Annual Book Price Update
TO: Customers of YBP Library Services
FR: Nat Bruning
RE: 2012/2013 New Book Price and Output Report
As a service to our customers, each fall YBP publishes a report on price and output for new books published during our prior fiscal year. The data encompasses all new titles treated on the Approval Plan programs of YBP and YBP U.K. Last year these two offices profiled, with book-in-hand, more than 83,000 distinct new titles. Since our Approval Plan programs are expressly designed to serve academic libraries, our data, which we have reported in a consistent way for the last 17 years, is a useful index to English-language publishing trends for scholarly, professional and scientific books.
We are pleased to present, once again, these reports for our company's 2012/2013 fiscal year, (July 1, 2012-June 30, 2013).
A complete set of data showing separate YBP and YBP U.K. totals for all titles handled during this period, can be found on the YBP website (click here). We present our profiling history data in a variety of ways:
- By subject under the Library of Congress, Dewey and National Library of Medicine classification systems.
- By publisher.
- By non-subject parameters - which include categories like format, interdisciplinary descriptors and geographic descriptors.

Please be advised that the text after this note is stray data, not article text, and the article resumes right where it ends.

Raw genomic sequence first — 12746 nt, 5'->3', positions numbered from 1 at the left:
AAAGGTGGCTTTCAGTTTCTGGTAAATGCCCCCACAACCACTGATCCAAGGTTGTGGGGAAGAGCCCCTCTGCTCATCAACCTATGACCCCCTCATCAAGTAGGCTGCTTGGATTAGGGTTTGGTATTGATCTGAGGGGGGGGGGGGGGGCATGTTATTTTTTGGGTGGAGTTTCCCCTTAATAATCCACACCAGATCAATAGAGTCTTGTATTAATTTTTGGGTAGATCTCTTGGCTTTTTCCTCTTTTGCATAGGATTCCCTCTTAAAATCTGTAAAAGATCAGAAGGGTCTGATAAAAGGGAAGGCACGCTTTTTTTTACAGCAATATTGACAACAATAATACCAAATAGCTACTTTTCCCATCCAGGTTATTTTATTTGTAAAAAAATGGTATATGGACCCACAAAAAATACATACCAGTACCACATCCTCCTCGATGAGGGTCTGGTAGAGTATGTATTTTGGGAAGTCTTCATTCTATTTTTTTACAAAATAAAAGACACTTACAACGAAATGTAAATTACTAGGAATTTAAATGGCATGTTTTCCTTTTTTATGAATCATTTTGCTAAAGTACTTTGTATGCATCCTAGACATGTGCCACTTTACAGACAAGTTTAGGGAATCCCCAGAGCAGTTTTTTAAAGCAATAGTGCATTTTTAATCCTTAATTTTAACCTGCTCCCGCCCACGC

All of these reports are available on our website in Excel format. PDF versions are available on demand in GOBI3, YBP's acquisition and collection management interface.
YBP's U.S. book profiling group profiled 64,376 titles, almost exactly the same number as the previous year even though we added 21 new presses to our U.S. Approval Press list. While the total academic publishing output remained flat, the output of individual publishers continues to fluctuate based on changes to their publishing program and timing of title releases. YBP profiled 5,195 Springer titles, an increase of 26%. We profiled 12% more Routledge titles, but 6% fewer John Wiley titles. 15 of our top 25 publishers increased their output in FY13. By subject, we profiled 3% more STM (Q, R, T) titles and 3% fewer Language & Literature (P) titles. Our profiling output for Social Science (H) titles was flat.
The average list price of books profiled by YBP increased by 4.9%. This was the 11th consecutive year of price increases. The average increase during the last 10 years was 4.0%. By subject, Social Science (H) increased by 7% while Language & Literature (P) increased by only 1%. Science (Q) titles rose by 5%. Medicine (R) titles rose by 10%, while the average price of Technology (T) titles was flat. The average list price for the "paper-preferred" bibliographic universe was $82.09, representing a 4.9% increase.
The table below shows YBP's data for publishing output and new book list prices for the past 10 years. (These figures are "cloth-preferred.")